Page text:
Energy Trading Set to Turn to Blockchain

Executive Brief

Blockchain has become a movement in its own right, the technology that forms the underlying platform for Bitcoin and other digital currencies is being adapted to all kinds of applications today. From insurance documents to identity verification, stock tracking to the veracity of artwork, it seems blockchain has an application everywhere. Now Australian company Power ledger is aiming to revolutionize the energy market by using blockchain to create a market where excess solar energy can be sold directly to consumers. The promise is that of cheaper energy for consumers, and better prices for suppliers, with tests beginning later this month.

Read the full story below. 

One of the major products of the rise of the digital currency industry since the release of Bitcoin in 2009 has been the adaptability of the underlying blockchain technology that drives it. From major financial institutions to clothing companies, it seems like almost every industry and market sector has an application that can make use of blockchain technology. Of course, there are ideas to use blockchain that never get beyond an idea, but one that has real potential has come from Australian company Power ledger, and is focussed on the solar energy market.

The system, that will start its initial small scale trial a t the end of this month, aims to offer a more efficient and easy to use way of buying, selling or even exchanging the excess solar power that homeowners generate through their solar panels. The current system allows a low feed tariff to be reclaimed as the excess solar energy is sold to the grid, but this proposed system is hoped to prove more efficient and offer a better deal for both buyers and sellers.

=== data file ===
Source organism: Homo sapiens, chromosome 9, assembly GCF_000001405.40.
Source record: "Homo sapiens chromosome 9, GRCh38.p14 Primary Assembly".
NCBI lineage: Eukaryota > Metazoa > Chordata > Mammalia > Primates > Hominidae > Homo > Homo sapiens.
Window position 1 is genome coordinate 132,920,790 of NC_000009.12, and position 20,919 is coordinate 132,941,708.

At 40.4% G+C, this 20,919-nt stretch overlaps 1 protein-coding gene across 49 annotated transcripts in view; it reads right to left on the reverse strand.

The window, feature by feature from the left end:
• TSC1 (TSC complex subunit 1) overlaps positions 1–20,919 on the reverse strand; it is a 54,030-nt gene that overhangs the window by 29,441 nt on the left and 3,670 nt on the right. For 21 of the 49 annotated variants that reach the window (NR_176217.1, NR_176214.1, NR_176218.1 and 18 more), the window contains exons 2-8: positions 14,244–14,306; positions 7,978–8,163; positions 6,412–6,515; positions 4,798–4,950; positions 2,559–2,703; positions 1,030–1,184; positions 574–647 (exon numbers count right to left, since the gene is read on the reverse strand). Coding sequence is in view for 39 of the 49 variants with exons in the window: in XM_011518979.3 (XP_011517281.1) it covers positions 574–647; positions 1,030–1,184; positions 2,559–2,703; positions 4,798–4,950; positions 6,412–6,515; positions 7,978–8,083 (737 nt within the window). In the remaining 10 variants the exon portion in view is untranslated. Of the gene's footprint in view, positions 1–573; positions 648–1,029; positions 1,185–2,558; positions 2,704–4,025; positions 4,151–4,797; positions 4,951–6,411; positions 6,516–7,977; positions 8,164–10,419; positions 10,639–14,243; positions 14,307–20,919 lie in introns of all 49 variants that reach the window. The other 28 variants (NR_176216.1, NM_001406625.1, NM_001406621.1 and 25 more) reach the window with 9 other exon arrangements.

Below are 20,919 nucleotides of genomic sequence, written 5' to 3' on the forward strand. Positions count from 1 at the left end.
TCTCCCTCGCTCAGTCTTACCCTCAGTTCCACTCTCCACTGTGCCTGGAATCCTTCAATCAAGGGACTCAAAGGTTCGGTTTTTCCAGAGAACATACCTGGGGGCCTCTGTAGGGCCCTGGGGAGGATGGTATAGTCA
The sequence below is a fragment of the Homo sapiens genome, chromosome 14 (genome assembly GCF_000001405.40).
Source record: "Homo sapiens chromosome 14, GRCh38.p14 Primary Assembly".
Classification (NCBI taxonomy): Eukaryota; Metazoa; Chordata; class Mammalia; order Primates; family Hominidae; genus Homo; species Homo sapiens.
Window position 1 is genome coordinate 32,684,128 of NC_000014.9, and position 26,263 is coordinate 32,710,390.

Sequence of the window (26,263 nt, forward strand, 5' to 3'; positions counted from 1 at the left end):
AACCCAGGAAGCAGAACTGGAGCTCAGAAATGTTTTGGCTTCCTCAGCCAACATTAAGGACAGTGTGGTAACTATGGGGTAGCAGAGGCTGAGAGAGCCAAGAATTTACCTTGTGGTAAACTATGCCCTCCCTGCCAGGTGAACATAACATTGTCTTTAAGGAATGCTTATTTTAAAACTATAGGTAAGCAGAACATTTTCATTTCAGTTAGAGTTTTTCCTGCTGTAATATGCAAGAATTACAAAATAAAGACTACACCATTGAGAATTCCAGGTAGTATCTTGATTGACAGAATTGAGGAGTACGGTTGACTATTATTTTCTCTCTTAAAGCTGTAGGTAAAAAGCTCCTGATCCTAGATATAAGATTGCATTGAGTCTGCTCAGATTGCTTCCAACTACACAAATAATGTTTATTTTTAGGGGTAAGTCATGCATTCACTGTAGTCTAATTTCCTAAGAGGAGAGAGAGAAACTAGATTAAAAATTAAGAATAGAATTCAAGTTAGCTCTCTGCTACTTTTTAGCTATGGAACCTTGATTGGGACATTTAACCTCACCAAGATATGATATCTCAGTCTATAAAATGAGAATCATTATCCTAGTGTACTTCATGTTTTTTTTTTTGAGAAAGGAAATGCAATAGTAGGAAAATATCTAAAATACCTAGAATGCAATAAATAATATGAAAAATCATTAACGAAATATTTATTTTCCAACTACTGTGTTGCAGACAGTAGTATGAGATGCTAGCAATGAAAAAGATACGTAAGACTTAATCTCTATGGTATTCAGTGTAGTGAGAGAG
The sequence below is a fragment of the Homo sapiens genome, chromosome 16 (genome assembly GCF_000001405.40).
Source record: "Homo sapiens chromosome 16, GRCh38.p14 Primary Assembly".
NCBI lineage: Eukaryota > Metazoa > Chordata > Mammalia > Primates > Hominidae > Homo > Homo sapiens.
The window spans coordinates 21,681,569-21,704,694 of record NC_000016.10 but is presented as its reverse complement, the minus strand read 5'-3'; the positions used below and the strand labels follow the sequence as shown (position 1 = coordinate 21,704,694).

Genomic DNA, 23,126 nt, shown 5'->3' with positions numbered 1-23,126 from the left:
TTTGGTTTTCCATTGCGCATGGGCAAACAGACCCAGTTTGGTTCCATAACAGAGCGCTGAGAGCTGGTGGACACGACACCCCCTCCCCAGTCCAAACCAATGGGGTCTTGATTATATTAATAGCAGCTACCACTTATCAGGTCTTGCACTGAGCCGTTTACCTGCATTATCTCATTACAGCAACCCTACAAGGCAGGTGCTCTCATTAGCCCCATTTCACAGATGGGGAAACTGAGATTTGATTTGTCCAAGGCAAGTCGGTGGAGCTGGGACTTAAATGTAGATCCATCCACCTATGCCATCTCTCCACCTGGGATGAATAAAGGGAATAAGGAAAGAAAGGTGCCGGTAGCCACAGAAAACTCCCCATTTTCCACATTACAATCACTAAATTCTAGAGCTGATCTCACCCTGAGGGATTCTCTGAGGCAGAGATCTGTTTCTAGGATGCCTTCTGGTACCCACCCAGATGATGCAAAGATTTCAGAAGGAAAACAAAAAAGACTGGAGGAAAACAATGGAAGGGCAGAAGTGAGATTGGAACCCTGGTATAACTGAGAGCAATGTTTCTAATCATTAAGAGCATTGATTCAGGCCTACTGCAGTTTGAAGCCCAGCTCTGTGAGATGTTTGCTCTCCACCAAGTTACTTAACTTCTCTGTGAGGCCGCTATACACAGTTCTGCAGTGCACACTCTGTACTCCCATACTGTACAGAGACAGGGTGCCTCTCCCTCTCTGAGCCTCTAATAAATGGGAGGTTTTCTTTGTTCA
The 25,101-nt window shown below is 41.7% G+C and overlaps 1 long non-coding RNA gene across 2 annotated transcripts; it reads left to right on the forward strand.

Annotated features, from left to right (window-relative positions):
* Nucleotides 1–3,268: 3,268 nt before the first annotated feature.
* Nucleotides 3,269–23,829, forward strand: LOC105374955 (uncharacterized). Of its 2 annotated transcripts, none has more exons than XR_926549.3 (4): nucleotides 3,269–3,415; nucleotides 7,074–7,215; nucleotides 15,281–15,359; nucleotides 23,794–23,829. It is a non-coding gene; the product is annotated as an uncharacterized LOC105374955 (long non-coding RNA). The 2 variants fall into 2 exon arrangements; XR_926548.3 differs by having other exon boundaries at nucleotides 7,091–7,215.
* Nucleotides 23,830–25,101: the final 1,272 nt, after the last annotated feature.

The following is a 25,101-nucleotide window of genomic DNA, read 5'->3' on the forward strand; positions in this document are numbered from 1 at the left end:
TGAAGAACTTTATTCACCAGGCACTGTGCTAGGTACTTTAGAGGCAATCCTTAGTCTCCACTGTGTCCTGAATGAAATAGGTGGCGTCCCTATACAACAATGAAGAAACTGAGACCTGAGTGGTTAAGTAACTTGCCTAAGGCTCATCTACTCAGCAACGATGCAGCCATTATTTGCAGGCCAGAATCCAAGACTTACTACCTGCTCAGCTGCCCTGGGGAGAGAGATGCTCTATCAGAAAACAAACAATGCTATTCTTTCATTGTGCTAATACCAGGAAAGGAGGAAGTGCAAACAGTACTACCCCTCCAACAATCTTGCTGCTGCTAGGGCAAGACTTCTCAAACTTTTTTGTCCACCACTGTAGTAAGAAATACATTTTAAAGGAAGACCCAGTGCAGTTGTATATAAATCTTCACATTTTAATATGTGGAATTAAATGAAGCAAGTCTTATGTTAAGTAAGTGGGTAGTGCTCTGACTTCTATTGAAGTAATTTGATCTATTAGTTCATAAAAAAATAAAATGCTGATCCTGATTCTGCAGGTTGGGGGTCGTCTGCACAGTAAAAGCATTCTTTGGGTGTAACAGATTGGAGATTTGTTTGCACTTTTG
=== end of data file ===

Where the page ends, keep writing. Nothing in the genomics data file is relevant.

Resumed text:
The system to be tested is designed to allow both producers and consumers to trade energy directly, allowing less overheads and thus lower prices for buyers, while also maximizing the output of producers, as noted by Power Ledger founder Jemma Green, who said:

“For many consumers, the decision to put solar panels on their roofs wasn’t just about saving money or saving the environment; it was an investment decision. The ability to now sell their excess energy to other customers represents the return on their investment.”

The reduced transaction overheads and direct transactions mean that those with solar panels effectively become their own energy wholesaler, and consumers can benefit from the reduced, wholesale level prices, creating a benefit to all parties involved.

The initial trial will be restricted to a small number of homes, but it is hoped that wider scale rollout will follow in due course afterwards. The adaptability of blockchain is unquestionable now, and the many advantages of the technology are finding ways to improve vastly disparate markets, it may not have been the way many imagined the cryptocurrency industry would expand, but it is without question effective.

The views expressed by the authors on this site do not necessarily represent the views of DCEBrief or the management team.

Author: Nick Marinoff

Nick Marinoff is a freelance author, writer and journalist. His first book, "Take a 'Loan' Off Your Shoulders: 14 Simple Tricks for Graduating Debt Free" is now available on He is currently a lead content writer and news editor for Money & Tech, and is a regular contributor to both NewsBTC and Other publications include Black Impact Magazine, and The Loan Gurus, to name a few. He is a proud graduate of FHSU in Hays, KS.

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